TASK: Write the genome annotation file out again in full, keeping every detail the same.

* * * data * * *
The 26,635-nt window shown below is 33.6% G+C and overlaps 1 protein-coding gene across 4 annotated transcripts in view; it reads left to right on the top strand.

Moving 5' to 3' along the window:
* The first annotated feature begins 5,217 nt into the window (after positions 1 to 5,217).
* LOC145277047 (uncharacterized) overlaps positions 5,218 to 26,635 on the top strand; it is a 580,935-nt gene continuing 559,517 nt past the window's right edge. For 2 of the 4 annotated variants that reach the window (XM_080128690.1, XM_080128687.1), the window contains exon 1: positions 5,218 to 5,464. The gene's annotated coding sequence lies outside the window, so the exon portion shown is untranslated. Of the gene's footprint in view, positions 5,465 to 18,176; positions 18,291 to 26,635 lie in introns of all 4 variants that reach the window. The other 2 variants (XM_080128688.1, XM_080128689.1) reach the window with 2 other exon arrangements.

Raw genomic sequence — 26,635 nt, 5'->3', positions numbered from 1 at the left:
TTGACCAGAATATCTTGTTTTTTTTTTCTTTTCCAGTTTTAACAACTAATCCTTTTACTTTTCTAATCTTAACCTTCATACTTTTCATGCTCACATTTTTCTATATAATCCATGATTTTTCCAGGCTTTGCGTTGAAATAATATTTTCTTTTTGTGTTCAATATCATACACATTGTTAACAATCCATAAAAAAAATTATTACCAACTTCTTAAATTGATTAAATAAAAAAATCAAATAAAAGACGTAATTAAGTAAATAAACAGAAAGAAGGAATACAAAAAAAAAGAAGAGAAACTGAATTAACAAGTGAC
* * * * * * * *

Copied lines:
The 26,635-nt window shown below is 33.6% G+C and overlaps 1 protein-coding gene across 4 annotated transcripts in view; it reads left to right on the top strand.

Moving 5' to 3' along the window:
* The first annotated feature begins 5,217 nt into the window (after positions 1 to 5,217).
* LOC145277047 (uncharacterized) overlaps positions 5,218 to 26,635 on the top strand; it is a 580,935-nt gene continuing 559,517 nt past the window's right edge. For 2 of the 4 annotated variants that reach the window (XM_080128690.1, XM_080128687.1), the window contains exon 1: positions 5,218 to 5,464. The gene's annotated coding sequence lies outside the window, so the exon portion shown is untranslated. Of the gene's footprint in view, positions 5,465 to 18,176; positions 18,291 to 26,635 lie in introns of all 4 variants that reach the window. The other 2 variants (XM_080128688.1, XM_080128689.1) reach the window with 2 other exon arrangements.

Raw genomic sequence — 26,635 nt, 5'->3', positions numbered from 1 at the left:
TTGACCAGAATATCTTGTTTTTTTTTTCTTTTCCAGTTTTAACAACTAATCCTTTTACTTTTCTAATCTTAACCTTCATACTTTTCATGCTCACATTTTTCTATATAATCCATGATTTTTCCAGGCTTTGCGTTGAAATAATATTTTCTTTTTGTGTTCAATATCATACACATTGTTAACAATCCATAAAAAAAATTATTACCAACTTCTTAAATTGATTAAATAAAAAAATCAAATAAAAGACGTAATTAAGTAAATAAACAGAAAGAAGGAATACAAAAAAAAAGAAGAGAAACTGAATTAACAAGTGAC